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Wednesday, February 21, 2024

NASA Astronaut Shares Stunning View of Aurora from Space

Josh Cassada tweeted a photo demonstrating that auroras appear to be more beautiful when observed from an orbit 250 kilometres above the Earth

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Russell Chattaraj
Russell Chattaraj
Mechanical engineering graduate, writes about science, technology and sports, teaching physics and mathematics, also played cricket professionally and passionate about bodybuilding.

UNITED STATES: The most stunning natural phenomenon on Earth, auroras, are created when charged particles, such as electrons and protons, collide with gases in Earth’s upper atmosphere. These collisions result in minute flashes that fill the sky. Josh Cassada, a NASA astronaut, tweeted a photo demonstrating that the polar lights appear to be more beautiful when observed from an orbit 250 kilometres above the Earth.

We already know that the interaction of charged particles with the highest reaches of the Earth’s atmosphere results in auroras.

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Yet, these charged particles are generally directed towards the planet’s poles by the magnetic field of the Earth.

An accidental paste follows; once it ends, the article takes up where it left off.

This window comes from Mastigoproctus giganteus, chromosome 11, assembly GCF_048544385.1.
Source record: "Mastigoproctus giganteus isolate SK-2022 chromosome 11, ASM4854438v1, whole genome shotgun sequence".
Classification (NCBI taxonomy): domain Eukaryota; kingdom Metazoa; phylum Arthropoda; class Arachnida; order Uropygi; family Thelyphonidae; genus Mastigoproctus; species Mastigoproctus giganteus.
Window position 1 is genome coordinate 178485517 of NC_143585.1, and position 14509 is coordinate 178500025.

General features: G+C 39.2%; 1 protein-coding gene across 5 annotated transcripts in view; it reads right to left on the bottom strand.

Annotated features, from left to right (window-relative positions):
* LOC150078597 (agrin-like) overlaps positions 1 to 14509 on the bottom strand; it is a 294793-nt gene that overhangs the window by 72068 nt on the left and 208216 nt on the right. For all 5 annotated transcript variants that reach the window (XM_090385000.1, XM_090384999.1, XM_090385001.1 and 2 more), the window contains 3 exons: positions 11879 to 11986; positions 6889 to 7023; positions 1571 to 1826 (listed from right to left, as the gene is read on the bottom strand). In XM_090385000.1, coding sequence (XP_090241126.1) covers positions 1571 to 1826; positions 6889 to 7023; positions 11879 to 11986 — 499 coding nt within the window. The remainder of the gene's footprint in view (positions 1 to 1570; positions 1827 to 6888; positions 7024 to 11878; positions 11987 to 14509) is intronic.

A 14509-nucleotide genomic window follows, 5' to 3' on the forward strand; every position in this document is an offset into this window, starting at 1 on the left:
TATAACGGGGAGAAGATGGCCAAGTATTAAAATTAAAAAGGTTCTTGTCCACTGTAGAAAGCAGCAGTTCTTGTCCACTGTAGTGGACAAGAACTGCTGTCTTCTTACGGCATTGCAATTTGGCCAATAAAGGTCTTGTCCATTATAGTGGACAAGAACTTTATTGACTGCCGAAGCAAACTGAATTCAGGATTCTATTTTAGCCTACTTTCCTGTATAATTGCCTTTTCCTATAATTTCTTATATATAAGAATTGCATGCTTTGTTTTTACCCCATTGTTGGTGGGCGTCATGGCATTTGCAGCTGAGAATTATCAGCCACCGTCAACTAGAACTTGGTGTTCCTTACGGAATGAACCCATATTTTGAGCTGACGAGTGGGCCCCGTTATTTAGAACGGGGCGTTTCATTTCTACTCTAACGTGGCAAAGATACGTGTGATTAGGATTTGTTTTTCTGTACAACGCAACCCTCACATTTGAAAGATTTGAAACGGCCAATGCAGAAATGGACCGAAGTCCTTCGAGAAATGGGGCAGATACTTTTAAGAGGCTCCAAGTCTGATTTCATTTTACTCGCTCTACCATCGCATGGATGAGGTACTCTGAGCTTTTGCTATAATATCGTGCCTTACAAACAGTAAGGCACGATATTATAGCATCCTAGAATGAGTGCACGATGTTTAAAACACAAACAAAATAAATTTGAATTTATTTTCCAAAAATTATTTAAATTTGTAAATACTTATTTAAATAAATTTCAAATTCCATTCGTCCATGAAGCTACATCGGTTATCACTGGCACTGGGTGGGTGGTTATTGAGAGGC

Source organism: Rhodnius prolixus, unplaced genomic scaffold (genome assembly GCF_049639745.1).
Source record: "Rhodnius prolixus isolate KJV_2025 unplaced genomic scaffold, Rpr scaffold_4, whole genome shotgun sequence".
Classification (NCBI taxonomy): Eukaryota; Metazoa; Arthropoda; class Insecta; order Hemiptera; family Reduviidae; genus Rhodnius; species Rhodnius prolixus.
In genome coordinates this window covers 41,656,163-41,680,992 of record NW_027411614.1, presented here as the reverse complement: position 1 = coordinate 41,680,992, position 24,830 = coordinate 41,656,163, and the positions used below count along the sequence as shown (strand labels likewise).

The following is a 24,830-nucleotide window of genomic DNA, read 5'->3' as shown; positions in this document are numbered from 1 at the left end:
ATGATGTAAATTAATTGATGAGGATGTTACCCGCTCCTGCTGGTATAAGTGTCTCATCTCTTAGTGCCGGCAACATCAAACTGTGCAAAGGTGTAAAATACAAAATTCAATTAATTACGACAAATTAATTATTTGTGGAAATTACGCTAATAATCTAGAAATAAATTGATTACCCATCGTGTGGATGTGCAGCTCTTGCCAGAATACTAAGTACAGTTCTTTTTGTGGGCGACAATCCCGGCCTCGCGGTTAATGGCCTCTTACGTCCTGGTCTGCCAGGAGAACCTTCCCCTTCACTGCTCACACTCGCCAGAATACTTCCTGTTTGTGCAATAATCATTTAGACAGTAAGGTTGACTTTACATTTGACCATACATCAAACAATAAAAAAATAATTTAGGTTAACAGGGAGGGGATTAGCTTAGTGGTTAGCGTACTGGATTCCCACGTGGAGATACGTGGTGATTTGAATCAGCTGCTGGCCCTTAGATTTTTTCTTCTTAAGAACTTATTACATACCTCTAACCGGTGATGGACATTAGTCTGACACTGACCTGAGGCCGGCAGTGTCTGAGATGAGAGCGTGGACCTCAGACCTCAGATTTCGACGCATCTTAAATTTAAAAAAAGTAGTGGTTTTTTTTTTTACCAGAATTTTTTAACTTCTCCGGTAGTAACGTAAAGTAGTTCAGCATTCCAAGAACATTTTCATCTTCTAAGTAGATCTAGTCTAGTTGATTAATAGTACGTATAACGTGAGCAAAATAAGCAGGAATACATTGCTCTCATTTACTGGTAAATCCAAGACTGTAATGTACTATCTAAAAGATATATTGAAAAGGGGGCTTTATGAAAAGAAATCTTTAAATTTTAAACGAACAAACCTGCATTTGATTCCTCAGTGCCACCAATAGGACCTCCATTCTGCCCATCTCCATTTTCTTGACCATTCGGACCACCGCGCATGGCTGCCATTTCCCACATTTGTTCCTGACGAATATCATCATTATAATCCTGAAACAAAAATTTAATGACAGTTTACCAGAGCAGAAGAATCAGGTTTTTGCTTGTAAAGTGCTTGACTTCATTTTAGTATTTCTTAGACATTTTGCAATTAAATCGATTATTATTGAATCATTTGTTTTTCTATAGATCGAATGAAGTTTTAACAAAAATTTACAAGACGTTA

Because of how the magnetic field is set up, oval auroras appear over the North and South Magnetic Poles of the Earth.

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The ideal way to see the aurora would be to travel to locations in the far north of the earth, such as Greenland, Norway, Sweden, Finland, and other areas, as the majority of people are not fortunate enough to observe the aurora from the space station. 

On the other side of the globe, the best places to see auroras are Tasmania, Australia, and New Zealand. According to The Weather Network, the solar activity that causes these the polar lights has recently increased.

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On February 24, a solar explosion known as a “coronal mass ejection” took place. A geomagnetic storm was sparked by this in conjunction with a swift solar wind.

For the most part, they pose no threat to people. Yet extremely powerful CMEs have the potential to harm satellites, bring about radio blackouts, and possibly bring about power grid breakdowns on Earth. For indications of such ejections, scientists continuously scan the sun.

Nonetheless, it looks like this season may pack plenty of aurorae. The public can stay abreast of predictions on the NOAA’s Space Weather Prediction Center, and the Australian Bureau of Meteorology’s aurora forecast for the southern hemisphere.

Also Read: NASA Nominates First Woman for the Position of Science Chief

Author

  • Russell Chattaraj

    Mechanical engineering graduate, writes about science, technology and sports, teaching physics and mathematics, also played cricket professionally and passionate about bodybuilding.

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